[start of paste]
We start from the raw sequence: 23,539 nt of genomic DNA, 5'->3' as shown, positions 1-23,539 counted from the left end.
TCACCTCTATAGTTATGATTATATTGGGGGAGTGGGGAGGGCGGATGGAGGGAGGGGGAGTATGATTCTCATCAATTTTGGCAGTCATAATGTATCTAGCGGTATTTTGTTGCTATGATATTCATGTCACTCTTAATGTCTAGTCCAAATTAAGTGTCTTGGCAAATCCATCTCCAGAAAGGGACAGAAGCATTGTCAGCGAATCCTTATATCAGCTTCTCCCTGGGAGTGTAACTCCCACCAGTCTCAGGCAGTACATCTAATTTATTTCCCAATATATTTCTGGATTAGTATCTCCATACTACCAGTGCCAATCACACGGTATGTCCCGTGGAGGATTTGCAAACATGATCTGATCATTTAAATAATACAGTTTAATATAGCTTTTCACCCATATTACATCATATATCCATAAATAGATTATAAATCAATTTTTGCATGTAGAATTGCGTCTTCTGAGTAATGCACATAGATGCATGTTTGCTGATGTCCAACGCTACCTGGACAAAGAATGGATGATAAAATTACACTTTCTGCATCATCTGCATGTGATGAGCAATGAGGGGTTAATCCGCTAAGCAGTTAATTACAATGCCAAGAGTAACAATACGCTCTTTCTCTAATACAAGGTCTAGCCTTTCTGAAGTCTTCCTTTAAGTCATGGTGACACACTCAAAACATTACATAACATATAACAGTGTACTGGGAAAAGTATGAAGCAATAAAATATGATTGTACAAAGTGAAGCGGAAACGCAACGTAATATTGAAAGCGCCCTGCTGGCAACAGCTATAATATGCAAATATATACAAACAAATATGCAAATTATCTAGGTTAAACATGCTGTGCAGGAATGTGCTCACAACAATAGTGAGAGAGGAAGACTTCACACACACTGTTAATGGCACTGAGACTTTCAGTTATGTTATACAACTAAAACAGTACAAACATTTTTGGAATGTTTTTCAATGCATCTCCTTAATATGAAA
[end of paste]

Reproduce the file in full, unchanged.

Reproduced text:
We start from the raw sequence: 23,539 nt of genomic DNA, 5'->3' as shown, positions 1-23,539 counted from the left end.
TCACCTCTATAGTTATGATTATATTGGGGGAGTGGGGAGGGCGGATGGAGGGAGGGGGAGTATGATTCTCATCAATTTTGGCAGTCATAATGTATCTAGCGGTATTTTGTTGCTATGATATTCATGTCACTCTTAATGTCTAGTCCAAATTAAGTGTCTTGGCAAATCCATCTCCAGAAAGGGACAGAAGCATTGTCAGCGAATCCTTATATCAGCTTCTCCCTGGGAGTGTAACTCCCACCAGTCTCAGGCAGTACATCTAATTTATTTCCCAATATATTTCTGGATTAGTATCTCCATACTACCAGTGCCAATCACACGGTATGTCCCGTGGAGGATTTGCAAACATGATCTGATCATTTAAATAATACAGTTTAATATAGCTTTTCACCCATATTACATCATATATCCATAAATAGATTATAAATCAATTTTTGCATGTAGAATTGCGTCTTCTGAGTAATGCACATAGATGCATGTTTGCTGATGTCCAACGCTACCTGGACAAAGAATGGATGATAAAATTACACTTTCTGCATCATCTGCATGTGATGAGCAATGAGGGGTTAATCCGCTAAGCAGTTAATTACAATGCCAAGAGTAACAATACGCTCTTTCTCTAATACAAGGTCTAGCCTTTCTGAAGTCTTCCTTTAAGTCATGGTGACACACTCAAAACATTACATAACATATAACAGTGTACTGGGAAAAGTATGAAGCAATAAAATATGATTGTACAAAGTGAAGCGGAAACGCAACGTAATATTGAAAGCGCCCTGCTGGCAACAGCTATAATATGCAAATATATACAAACAAATATGCAAATTATCTAGGTTAAACATGCTGTGCAGGAATGTGCTCACAACAATAGTGAGAGAGGAAGACTTCACACACACTGTTAATGGCACTGAGACTTTCAGTTATGTTATACAACTAAAACAGTACAAACATTTTTGGAATGTTTTTCAATGCATCTCCTTAATATGAAA